23 Realistic Simulations of Microbursts using the WRF Model

Monday, 20 June 2016
Alta-Deer Valley (Sheraton Salt Lake City Hotel)
Patrick Hawbecker, North Carolina State University, Raleigh, NC; and S. Basu and L. Manuel

Microbursts producing severe, low-level winds have been attributed as the cause of damage to property and loss of life ever since their characterization and naming by Dr. Ted Fujita in 1981. Specifically, microbursts have been responsible for various fatal plane crashes (e.g. Delta Airlines flight 191 in Dallas, TX, 1985 which had 137 fatalities), structural damage to private and commercial property worldwide, and most recently with the newly emerging field of wind power, severe damage to wind turbines. This meteorological phenomenon has been the subject of research in both the observational and modeling communities. However, due to their small scale, by definition, of < 4 km, mesoscale models must be pushed to their very limit of conventional applicability if there is hope to resolve microbursts.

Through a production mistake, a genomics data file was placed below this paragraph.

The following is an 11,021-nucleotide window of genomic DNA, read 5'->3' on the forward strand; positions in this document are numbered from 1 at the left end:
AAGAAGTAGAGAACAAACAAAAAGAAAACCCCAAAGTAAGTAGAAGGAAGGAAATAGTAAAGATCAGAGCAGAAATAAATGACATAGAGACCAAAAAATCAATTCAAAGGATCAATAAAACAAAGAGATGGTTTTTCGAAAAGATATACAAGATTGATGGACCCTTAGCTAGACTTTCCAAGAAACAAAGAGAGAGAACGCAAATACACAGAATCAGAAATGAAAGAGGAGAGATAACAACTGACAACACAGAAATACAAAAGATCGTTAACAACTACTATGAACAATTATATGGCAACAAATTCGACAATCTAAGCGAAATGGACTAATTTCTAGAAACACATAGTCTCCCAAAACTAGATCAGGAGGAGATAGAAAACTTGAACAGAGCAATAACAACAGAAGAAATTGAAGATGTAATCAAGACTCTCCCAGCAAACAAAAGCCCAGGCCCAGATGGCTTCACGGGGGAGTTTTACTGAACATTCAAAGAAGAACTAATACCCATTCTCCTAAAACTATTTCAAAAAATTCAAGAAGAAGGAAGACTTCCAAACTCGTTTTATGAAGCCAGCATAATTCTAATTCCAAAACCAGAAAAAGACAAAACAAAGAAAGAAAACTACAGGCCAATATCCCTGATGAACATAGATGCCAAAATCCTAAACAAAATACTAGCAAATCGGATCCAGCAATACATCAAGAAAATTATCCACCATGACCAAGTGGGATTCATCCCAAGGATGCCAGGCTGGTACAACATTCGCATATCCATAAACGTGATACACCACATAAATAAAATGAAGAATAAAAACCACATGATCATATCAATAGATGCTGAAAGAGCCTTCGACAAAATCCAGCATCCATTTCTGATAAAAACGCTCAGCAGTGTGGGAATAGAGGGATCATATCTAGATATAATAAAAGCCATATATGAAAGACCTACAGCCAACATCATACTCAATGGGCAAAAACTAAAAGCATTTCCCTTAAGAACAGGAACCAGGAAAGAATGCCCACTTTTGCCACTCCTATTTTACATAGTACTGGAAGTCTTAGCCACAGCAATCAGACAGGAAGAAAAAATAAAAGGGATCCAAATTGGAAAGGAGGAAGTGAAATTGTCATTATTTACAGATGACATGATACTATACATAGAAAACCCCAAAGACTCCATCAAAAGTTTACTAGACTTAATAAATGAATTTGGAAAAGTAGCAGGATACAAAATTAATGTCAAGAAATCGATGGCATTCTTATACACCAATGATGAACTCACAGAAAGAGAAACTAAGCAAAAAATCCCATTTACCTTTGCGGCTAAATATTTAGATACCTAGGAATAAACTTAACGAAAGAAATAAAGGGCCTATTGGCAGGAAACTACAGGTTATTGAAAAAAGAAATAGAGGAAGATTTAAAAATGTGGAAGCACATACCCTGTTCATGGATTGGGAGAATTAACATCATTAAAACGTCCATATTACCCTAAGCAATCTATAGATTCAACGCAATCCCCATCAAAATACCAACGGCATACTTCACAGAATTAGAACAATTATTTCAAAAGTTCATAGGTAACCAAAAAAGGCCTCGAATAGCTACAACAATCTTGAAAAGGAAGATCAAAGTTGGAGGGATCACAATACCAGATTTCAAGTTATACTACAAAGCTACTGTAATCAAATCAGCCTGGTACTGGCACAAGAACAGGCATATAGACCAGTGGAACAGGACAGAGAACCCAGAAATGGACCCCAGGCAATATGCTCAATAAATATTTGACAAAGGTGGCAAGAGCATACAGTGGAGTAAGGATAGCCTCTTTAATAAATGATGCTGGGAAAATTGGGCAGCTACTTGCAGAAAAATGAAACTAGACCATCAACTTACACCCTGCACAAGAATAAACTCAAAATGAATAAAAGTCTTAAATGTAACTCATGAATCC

In this study, the Weather Research and Forecasting (WRF) model is used as a high-resolution mesoscale model to simulate various classical storms. Several planetary boundary layer and surface layer schemes are tested to document the performance in recreating environmental and storm structure. Model results are compared to environmental soundings, radar, satellite, and/or station observation where applicable.

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